Would you like the gift of recall or the gift of courage or the gift of dreams? Why not ask? I testify that the Lord won't scold you for asking. Does a member have to be perfect to ask for spiritual gifts? The Lord answered that question in the scriptures.
He explained that gifts are given for the benefit of "those who love me and keep all my commandments," and then he added, "And him that seeketh so to do" (D&C 46:9). That likely includes all of us here today.
The Lord's one stipulation is that we don't come seeking gifts for "a sign" or "to consume it upon [our] lusts" (D&C 46:9). In other words, we should not be seeking gifts to build ourselves up in the eyes of others or for personal financial gain. Spiritual gifts are given to help us build the kingdom so "that all may be profited thereby" (D&C 46:12).
Those who are called to serve as bishops are blessed with the gift of discernment. The Holy Ghost helps them to discern when someone is telling the truth and also helps them see the good in ward members. Years ago, I was preparing to set apart a newly called bishop. Before I laid my hands upon his head, he turned and asked in great humility, "President, while you are setting me apart, could you bless me with the gift of remembering names. This is a weakness of mine, and I want to improve myself. I believe this gift would help me magnify my calling." I was struck with his childlike faith. The Spirit whispered to me that the Lord was pleased with such a righteous desire.
President George Q. Cannon, counselor to several Presidents of the Church, said, "If any of us are imperfect, it is our duty to pray for the gift that will make us perfect." Since the most important callings in the kingdom are that of mother and father, President Cannon encouraged parents to ask for spiritual gifts. He suggested to young mothers, for example, that they might ask for "the gift to govern children" or to "organize households" (George Q. Cannon, Gospel Truths, 156). If you want to be a better parent or spouse or roommate, there is heavenly help available. Why not ask?
Many years ago, I served as a mission president in Russia. Our missionary team was small because of quotas imposed by the Russian government. I considered our small numbers to be a blessing, because it was easy to get to know each missionary very well.
As the months went by, I observed that every elder and every sister in our mission was uniquely gifted. I saw firsthand how their various gifts complemented each other. No missionary possessed every gift, but each possessed at least one. There were a few missionaries who were peacemakers. They could get along with the most difficult companions and could help unify any district. There were some missionaries who were courageous, in fact fearless. They could talk to anyone, and they did--everywhere they went. Some had the gift of tongues and quickly mastered the complex Russian language.
Some had the gift of creative ideas and kept the mission fresh and exciting. Several were blessed to understand and expound the scriptures. Many missionaries had the gift of making friends. Some were good listeners. Others were gifted problem solvers. Fortunately, there were a few who had a gift for organization, and they kept our mission office running smoothly. I remember a native elder from Russia, Elder Sergei Afanosov, who was blessed with a constant smile. His optimistic spirit brightened every room that he entered. From watching him, I learned how the gift of a cheerful heart can help build the kingdom in a significant way.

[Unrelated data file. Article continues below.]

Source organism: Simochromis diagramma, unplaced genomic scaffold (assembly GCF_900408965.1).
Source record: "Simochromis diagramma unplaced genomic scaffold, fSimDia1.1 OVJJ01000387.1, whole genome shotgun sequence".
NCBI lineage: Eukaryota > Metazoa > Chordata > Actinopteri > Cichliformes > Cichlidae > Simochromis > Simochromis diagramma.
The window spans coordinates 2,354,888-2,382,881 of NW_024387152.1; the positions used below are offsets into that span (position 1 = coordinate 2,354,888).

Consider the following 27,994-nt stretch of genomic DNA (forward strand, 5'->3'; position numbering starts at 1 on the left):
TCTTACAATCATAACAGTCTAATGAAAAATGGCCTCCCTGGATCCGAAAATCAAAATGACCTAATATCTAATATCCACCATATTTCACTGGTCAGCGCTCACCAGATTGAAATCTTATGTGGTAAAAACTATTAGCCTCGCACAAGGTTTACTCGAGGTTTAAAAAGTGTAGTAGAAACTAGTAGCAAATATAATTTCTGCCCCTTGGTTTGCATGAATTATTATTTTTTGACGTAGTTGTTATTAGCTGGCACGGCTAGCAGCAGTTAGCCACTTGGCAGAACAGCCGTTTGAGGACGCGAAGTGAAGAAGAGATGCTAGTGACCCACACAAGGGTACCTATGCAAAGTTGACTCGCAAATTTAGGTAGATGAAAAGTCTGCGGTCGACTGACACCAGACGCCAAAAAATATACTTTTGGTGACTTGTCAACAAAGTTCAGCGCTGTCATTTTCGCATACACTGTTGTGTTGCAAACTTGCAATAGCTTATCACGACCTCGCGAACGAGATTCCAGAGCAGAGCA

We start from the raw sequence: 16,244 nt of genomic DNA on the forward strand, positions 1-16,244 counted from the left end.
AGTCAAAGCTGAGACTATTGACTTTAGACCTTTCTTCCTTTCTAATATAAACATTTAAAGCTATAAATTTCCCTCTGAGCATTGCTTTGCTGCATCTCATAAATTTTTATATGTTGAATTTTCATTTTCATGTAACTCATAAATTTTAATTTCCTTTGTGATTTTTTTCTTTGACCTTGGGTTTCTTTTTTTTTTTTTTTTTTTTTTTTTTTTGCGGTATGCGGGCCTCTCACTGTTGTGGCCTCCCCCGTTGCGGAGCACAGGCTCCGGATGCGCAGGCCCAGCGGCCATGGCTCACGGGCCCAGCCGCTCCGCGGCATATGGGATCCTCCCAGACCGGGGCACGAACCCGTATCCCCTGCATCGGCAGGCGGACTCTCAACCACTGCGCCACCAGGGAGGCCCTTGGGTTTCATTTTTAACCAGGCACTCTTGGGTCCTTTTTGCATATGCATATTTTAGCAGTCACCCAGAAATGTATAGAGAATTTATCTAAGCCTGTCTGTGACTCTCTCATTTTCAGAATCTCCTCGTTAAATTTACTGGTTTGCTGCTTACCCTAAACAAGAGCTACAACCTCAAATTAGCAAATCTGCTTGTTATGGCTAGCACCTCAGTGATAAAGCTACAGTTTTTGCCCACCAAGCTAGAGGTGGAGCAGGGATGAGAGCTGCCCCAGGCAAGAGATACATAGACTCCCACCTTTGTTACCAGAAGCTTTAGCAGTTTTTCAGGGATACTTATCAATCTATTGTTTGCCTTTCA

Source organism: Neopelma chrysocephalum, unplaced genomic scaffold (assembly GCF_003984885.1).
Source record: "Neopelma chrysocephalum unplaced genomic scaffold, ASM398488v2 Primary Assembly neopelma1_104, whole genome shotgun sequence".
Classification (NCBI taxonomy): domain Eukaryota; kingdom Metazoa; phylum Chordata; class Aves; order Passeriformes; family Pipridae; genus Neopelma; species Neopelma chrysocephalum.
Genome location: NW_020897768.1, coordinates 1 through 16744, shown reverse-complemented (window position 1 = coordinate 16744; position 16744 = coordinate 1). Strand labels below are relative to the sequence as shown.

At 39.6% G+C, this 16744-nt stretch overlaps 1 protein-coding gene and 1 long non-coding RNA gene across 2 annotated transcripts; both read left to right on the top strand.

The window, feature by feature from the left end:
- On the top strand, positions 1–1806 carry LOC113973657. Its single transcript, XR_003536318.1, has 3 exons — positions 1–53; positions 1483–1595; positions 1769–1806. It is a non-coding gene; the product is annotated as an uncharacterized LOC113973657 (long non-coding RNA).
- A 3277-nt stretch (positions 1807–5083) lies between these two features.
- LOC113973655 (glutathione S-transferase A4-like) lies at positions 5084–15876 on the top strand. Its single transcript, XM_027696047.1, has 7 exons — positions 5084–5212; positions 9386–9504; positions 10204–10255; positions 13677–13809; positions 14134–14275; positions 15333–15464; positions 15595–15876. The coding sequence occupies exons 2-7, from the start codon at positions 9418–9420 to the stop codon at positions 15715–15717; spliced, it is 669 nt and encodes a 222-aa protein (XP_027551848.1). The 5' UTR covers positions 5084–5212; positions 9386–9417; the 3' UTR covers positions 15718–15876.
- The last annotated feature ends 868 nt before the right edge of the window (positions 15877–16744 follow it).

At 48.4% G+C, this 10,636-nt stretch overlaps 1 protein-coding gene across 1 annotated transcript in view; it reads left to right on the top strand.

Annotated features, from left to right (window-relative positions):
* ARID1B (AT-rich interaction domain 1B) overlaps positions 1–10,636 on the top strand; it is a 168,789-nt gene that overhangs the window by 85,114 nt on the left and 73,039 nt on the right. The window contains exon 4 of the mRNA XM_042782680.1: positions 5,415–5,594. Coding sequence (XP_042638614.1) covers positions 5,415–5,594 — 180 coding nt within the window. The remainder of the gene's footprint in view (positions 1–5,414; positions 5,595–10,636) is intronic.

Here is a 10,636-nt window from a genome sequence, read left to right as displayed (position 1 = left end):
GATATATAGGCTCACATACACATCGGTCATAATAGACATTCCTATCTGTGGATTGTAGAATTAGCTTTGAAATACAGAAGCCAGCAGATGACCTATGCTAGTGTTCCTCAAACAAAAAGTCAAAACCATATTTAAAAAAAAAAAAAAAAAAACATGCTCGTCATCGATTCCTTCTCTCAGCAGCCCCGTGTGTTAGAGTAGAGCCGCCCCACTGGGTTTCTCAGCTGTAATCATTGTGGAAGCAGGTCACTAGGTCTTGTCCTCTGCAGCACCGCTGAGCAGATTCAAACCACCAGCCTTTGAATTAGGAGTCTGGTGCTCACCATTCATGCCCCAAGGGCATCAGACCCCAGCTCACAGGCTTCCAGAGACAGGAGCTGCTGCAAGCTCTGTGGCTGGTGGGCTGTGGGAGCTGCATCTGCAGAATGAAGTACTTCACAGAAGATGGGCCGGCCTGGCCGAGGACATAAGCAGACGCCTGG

Imagine for a moment that you are a child again. It's Christmas morning, and your home is filled with the spirit of the season. Christmas music is playing. Your father passes out a special gift to each member in the family. Each gift was carefully selected; each is something very useful. After the presents are received with thankfulness, your mother disappears into the kitchen to cook up something special.
While you are enjoying this beautiful moment, you notice that there are many unopened gifts left under the Christmas tree. You can tell what's inside, because the gifts are clearly labeled. You realize that you could use some of these valuable gifts yourself.
Reluctantly, you approach your father, not wanting to appear greedy. "Father," you ask, "whom are these other presents for?" He smiles warmly and explains, "For whoever wants one." That sounds way too good to be true. You think to yourself, "There must be a catch." Then your father explains, "Just ask for what you need. I won't scold you for asking."
This Christmas story is not as farfetched as it may seem. Jesus taught His disciples that our Father in Heaven is a very generous parent. He encouraged them, "Ask, and it shall be given [unto] you" (Luke 11:9). This phrase, encouraging us to ask, is repeated over and over in the standard works. Remember that God grants "whatsoever ye ask that is right" (Mosiah 4:21).
Our Heavenly Father is willing to give us what we need to help us progress and become like Him--and to help us build the kingdom.
Let me share with you a personal example. I was baptized when I was a young adult, the first one in my family to join the Church. After my conversion, the Holy Ghost helped me recognize some of my weaknesses. In response to my question "What lack I yet?" the Spirit told me I needed to overcome my fiery temper.
I was overly competitive when playing basketball or racquetball or anything where someone was keeping score. I had embarrassed myself a few times by losing my temper over a ballgame. I asked the Lord to help me overcome this weakness, and He heard my prayers.
Gradually, I was blessed with more patience in all areas of my life. I knew I was making progress when my mother said one day, "You have really changed ever since you joined the Mormon church. You won't even argue with me anymore." I considered that a great compliment. If you should find yourself challenged in the same way, if you find you could use more patience--why not ask? Patience is a spiritual gift.